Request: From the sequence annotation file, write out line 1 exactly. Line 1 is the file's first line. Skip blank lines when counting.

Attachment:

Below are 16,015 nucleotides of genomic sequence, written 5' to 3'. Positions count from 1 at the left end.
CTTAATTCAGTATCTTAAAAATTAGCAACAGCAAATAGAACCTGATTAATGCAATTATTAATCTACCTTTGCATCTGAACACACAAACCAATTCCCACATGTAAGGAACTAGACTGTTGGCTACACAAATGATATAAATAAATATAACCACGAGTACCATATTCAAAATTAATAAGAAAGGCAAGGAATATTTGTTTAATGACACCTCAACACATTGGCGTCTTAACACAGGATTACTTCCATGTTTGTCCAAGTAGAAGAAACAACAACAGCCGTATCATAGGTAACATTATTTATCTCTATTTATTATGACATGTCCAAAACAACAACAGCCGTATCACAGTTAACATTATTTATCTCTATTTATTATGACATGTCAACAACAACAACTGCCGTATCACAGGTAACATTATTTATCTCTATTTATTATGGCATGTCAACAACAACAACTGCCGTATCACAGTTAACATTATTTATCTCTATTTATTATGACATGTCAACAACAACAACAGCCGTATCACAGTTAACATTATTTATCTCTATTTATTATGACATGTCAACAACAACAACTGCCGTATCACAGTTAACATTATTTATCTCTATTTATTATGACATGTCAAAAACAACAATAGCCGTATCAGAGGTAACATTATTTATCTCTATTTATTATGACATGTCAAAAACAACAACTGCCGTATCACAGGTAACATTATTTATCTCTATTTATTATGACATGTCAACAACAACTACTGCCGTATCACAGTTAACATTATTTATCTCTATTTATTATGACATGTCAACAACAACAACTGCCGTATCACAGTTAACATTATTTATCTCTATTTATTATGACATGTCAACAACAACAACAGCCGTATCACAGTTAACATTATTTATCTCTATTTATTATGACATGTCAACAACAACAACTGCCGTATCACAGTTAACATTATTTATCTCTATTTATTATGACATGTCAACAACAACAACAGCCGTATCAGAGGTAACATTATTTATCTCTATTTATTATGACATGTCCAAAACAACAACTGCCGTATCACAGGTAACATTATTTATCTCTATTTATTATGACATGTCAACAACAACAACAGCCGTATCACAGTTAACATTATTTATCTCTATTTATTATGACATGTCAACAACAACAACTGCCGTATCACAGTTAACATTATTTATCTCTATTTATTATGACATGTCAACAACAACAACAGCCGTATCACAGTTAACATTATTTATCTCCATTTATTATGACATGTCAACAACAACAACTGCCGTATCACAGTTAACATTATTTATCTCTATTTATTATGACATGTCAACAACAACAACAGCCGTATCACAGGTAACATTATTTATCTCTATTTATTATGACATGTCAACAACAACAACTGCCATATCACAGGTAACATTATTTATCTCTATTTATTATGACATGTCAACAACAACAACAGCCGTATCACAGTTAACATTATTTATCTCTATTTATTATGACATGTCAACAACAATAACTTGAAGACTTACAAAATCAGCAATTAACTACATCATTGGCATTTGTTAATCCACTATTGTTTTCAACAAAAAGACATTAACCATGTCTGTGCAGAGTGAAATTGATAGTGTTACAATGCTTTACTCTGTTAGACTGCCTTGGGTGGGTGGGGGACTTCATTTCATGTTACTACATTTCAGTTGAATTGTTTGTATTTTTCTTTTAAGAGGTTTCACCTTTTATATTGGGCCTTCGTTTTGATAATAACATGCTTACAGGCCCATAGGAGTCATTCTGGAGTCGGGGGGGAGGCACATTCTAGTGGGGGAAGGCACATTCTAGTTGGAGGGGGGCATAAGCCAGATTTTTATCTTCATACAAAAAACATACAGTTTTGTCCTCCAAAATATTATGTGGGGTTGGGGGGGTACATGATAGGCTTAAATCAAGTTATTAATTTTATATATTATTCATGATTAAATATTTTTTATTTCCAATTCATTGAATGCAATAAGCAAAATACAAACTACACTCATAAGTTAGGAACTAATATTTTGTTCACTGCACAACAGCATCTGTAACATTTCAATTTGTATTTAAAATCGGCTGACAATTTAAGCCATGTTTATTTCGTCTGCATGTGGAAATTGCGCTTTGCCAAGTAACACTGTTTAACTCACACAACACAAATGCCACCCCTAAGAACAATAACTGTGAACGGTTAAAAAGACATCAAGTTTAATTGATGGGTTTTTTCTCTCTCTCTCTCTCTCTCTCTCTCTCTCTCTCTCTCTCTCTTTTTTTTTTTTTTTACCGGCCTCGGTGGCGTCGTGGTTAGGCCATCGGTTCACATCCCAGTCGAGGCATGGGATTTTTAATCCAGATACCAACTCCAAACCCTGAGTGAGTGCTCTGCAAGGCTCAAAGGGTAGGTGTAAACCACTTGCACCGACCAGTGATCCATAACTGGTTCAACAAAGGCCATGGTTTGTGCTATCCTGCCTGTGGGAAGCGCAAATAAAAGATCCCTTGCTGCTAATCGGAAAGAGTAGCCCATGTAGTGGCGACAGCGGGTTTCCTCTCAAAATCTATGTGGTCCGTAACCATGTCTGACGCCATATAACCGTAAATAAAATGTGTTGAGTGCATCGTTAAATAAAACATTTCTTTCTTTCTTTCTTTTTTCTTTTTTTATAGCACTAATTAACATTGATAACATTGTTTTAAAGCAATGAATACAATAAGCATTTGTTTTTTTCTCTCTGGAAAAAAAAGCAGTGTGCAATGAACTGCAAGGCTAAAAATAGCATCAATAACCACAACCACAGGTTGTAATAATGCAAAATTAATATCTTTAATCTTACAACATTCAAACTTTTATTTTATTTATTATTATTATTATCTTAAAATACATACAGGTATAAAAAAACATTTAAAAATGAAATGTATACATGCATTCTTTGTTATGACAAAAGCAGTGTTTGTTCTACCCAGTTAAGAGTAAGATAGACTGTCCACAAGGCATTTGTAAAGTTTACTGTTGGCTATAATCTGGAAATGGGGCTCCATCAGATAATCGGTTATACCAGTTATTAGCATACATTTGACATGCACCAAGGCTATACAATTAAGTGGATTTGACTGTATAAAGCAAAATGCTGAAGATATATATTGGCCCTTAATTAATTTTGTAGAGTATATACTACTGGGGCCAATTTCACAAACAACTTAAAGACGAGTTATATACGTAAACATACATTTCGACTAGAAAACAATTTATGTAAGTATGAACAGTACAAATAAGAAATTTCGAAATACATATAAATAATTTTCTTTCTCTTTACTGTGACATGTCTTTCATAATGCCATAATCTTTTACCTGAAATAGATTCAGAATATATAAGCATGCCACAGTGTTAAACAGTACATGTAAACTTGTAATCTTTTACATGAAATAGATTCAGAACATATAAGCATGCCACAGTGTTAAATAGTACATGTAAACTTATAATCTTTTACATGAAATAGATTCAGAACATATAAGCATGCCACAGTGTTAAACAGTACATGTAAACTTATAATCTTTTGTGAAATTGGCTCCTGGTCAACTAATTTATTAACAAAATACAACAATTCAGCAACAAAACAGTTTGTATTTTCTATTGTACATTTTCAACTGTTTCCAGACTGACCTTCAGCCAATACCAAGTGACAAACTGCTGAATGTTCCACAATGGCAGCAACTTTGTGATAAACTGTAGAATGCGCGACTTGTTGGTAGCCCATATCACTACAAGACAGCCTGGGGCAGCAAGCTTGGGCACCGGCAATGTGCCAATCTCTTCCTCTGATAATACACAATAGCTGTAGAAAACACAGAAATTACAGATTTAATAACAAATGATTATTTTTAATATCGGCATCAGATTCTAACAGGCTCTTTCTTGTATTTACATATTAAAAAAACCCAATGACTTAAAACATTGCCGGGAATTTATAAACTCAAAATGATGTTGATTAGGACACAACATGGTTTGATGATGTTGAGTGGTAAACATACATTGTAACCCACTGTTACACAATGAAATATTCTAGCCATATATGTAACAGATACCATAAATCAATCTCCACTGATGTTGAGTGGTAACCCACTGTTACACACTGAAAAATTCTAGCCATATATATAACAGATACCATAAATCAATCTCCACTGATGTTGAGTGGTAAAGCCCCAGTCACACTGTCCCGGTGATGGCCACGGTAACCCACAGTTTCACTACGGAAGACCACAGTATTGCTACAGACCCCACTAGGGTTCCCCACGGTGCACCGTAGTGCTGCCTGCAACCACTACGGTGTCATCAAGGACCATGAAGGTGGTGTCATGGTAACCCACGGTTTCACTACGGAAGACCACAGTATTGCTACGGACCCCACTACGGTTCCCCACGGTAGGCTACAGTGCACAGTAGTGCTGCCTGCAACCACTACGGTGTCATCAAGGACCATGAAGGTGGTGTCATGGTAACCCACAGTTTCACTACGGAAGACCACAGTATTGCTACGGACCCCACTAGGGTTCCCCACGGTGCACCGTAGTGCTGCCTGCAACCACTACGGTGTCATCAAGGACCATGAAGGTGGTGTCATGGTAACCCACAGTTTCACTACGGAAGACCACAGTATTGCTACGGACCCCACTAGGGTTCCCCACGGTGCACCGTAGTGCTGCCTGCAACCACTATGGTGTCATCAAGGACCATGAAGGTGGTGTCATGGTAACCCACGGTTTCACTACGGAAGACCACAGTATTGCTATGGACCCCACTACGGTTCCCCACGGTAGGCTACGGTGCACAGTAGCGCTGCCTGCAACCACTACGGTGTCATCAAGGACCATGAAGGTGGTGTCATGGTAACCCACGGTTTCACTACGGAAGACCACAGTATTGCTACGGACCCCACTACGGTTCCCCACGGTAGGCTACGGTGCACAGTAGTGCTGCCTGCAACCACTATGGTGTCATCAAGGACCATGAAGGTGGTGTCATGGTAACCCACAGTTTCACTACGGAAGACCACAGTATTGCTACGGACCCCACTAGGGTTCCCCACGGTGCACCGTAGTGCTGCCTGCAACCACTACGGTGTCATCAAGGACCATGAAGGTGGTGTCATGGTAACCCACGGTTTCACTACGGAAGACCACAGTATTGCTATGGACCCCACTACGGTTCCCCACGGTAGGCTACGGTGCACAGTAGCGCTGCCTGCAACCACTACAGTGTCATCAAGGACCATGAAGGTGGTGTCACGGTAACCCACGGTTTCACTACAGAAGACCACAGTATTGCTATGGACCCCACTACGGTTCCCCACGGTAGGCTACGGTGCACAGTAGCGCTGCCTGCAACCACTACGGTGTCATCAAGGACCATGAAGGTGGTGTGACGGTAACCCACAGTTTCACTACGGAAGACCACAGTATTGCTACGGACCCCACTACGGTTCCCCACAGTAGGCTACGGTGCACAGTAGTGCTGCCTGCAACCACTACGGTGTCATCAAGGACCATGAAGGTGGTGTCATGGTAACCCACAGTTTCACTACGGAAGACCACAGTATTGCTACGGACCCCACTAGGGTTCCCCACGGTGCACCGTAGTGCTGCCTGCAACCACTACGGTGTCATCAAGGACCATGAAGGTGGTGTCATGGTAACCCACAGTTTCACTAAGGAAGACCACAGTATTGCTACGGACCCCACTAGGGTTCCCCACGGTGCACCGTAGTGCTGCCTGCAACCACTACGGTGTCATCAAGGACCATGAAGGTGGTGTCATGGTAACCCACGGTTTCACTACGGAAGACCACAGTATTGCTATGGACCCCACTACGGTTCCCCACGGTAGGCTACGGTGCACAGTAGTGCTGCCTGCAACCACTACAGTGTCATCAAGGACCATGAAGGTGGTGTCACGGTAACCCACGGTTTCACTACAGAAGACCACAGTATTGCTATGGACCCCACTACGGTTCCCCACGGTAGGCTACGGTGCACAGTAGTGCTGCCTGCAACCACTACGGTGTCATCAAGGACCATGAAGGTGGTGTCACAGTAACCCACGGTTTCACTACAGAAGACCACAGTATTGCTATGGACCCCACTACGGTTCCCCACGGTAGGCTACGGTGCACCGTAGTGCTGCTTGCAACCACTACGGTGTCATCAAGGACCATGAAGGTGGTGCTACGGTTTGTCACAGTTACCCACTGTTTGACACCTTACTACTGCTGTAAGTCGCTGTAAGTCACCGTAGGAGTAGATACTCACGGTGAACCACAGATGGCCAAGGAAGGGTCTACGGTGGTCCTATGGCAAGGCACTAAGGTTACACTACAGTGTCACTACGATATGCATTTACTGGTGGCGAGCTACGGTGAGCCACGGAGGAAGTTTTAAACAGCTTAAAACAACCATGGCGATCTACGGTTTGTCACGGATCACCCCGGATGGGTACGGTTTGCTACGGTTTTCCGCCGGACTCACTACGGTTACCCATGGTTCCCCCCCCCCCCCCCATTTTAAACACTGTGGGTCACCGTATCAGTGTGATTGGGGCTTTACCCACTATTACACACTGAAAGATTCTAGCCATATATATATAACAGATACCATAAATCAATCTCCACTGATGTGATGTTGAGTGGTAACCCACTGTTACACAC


Below are 16,015 nucleotides of genomic sequence, written 5' to 3'. Positions count from 1 at the left end.